• GLOYTGLOYT Posts: 10
    i just sing, sometime's to myself and sometime's to whoever's about
  • njee20njee20 Posts: 9,613
    I am fortunate in that my current commute is across quiet country back roads in the early hours of the morning and late in the evening. So, a nice pair of full-ear headphones can keep my lugs warm, screen out wind noise as well as keep me entertained. I am aware of the presence of a vehicle by its headlights long before it passes me, however when the days start getting longer i will be faced with the choice of

    a) kill the music, once it gets light

    or

    b) stay close to the kerb at all times, since i can no longer tell when a vehicle may be close

    In town i stay close to the kerb at all times regardless, and will look over my shoulder before executing any kind of lane change whether i hear a car or not. So I'm largely with the folks who say "what difference does it make if you can hear or not/what are you supposed to do with the knowledge that a car is close".

    You should never hug the kerb, you leave yourself nowhere to go and encourage dangerous overtaking. Advice is 60cm out, and take primary position where it's not safe for cars to pass. You're just putting yourself in danger by riding in the gutter. Not to mention more likely to get punctures and what not.
  • RutlandGavRutlandGav Posts: 144
    njee20 wrote:
    You should never hug the kerb, you leave yourself nowhere to go and encourage dangerous overtaking. Advice is 60cm out, and take primary position where it's not safe for cars to pass. You're just putting yourself in danger by riding in the gutter. Not to mention more likely to get punctures and what not.

    "leave yourself nowhere to go" - where exactly can you go and what can you avoid by being more in the lane?

    As a cyclist riding along a straight piece of road you're either going to be struck from behind by a driver that didn't see you (hugging the kerb makes you safer IF it's a wide enough road that the normal driving position gives the driver room to go past you without him making any kind of course correction at all, if it's a narrow road you're probably equally screwed either way) or , more likely, someone will pull out in front of you and you're going to dent their driver side door (doesn't really make any difference what your road position is).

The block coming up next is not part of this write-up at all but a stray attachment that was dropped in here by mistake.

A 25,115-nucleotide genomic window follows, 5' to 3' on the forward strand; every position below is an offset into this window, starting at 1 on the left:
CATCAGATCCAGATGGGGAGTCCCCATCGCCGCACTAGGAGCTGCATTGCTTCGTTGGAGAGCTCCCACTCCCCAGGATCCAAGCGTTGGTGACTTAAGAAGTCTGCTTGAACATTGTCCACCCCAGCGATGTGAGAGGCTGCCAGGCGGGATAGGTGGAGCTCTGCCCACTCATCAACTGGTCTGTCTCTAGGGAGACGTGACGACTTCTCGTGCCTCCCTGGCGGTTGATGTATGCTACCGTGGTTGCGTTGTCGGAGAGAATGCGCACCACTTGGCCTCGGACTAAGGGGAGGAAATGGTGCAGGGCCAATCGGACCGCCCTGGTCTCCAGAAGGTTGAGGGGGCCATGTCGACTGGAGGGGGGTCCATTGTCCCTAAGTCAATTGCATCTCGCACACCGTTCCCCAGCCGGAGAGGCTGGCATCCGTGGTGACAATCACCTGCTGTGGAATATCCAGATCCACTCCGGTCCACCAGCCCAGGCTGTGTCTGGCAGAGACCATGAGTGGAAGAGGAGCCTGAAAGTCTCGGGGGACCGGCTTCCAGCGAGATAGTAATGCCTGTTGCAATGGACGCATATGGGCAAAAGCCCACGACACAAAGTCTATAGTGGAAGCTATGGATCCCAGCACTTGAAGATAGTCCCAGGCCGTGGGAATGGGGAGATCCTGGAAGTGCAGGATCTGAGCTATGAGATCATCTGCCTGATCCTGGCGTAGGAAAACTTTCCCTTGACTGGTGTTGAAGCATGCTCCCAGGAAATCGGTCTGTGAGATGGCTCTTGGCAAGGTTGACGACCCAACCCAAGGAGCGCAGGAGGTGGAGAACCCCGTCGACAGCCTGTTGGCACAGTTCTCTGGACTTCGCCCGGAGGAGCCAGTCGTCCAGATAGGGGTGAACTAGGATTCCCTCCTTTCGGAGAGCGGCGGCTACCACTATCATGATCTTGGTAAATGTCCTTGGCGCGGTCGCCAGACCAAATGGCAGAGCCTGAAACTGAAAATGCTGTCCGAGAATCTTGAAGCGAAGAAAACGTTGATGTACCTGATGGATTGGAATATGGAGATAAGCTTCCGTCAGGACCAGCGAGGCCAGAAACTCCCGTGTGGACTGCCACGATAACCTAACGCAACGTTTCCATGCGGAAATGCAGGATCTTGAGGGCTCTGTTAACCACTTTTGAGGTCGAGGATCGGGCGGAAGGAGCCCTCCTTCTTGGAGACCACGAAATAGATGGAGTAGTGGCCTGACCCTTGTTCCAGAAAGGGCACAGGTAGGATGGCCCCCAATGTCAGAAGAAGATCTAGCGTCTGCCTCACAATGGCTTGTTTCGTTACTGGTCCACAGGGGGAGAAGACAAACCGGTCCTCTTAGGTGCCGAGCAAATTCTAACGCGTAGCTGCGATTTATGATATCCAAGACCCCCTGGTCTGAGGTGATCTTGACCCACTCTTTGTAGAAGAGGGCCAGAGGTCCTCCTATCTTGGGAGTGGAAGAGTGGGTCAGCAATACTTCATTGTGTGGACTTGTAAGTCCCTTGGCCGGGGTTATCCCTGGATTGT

As regards punctures, potholes very true. And you forgot mud and rain. In the winter the gutter is full of muddy water and that censored will constantly spray up from your tyres and wreck the running gear. But that's why you have a nice tough MTB isn't it NJEE? Kevlar belt tyres, Panaracer Flataway tape, Slime, kept me down to one puncture a year even riding in the gutter.

    If you're on a road bike, a piece of gutter debris could cause you to loose control, so you have to swerve around it and that puts you in danger - better to be out in the lane to begin with - since our MTB can just crash straight over bricks, planks of wood, fallen tree branches it's not the same.
  • njee20njee20 Posts: 9,613
    leave yourself nowhere to go" - where exactly can you go and what can you avoid by being more in the lane?

    Really? If you're riding 60cm from the kerb and a car squeezes past you've got more than a bike width of room to play with without leaving the road. Put yourself 10cm from the edge of the road and more folk will squeeze through, because you've left a gap, and you have no room whatsoever to move over. Stupid idea. If you can't see the problems with that I'd recommend a very basic cycling course.
    .But that's why you have a nice tough MTB isn't it NJEE? Kevlar belt tyres, Panaracer Flataway tape, Slime, kept me down to one puncture a year even riding in the gutter.

    No it most certainly is not! I tend to avoid riding my MTB on the road, it's unpleasant, and I absolutely will not fit heavy tyres and slime tubes to facilitate riding in a dangerous position, I'll just ride where it's safer. YMMV.
  • RutlandGavRutlandGav Posts: 144
    njee20 wrote:
    leave yourself nowhere to go" - where exactly can you go and what can you avoid by being more in the lane?

    Really? If you're riding 60cm from the kerb and a car squeezes past you've got more than a bike width of room to play with without leaving the road. Put yourself 10cm from the edge of the road and more folk will squeeze through, because you've left a gap, and you have no room whatsoever to move over. Stupid idea. If you can't see the problems with that I'd recommend a very basic cycling course. YMMV.

    How do you know a car is going to pass you too close, until it is already alongside and will have already hit you, if it was in fact too close? Unless you fit mirrors, and watch them constantly, to the detriment of looking fwd?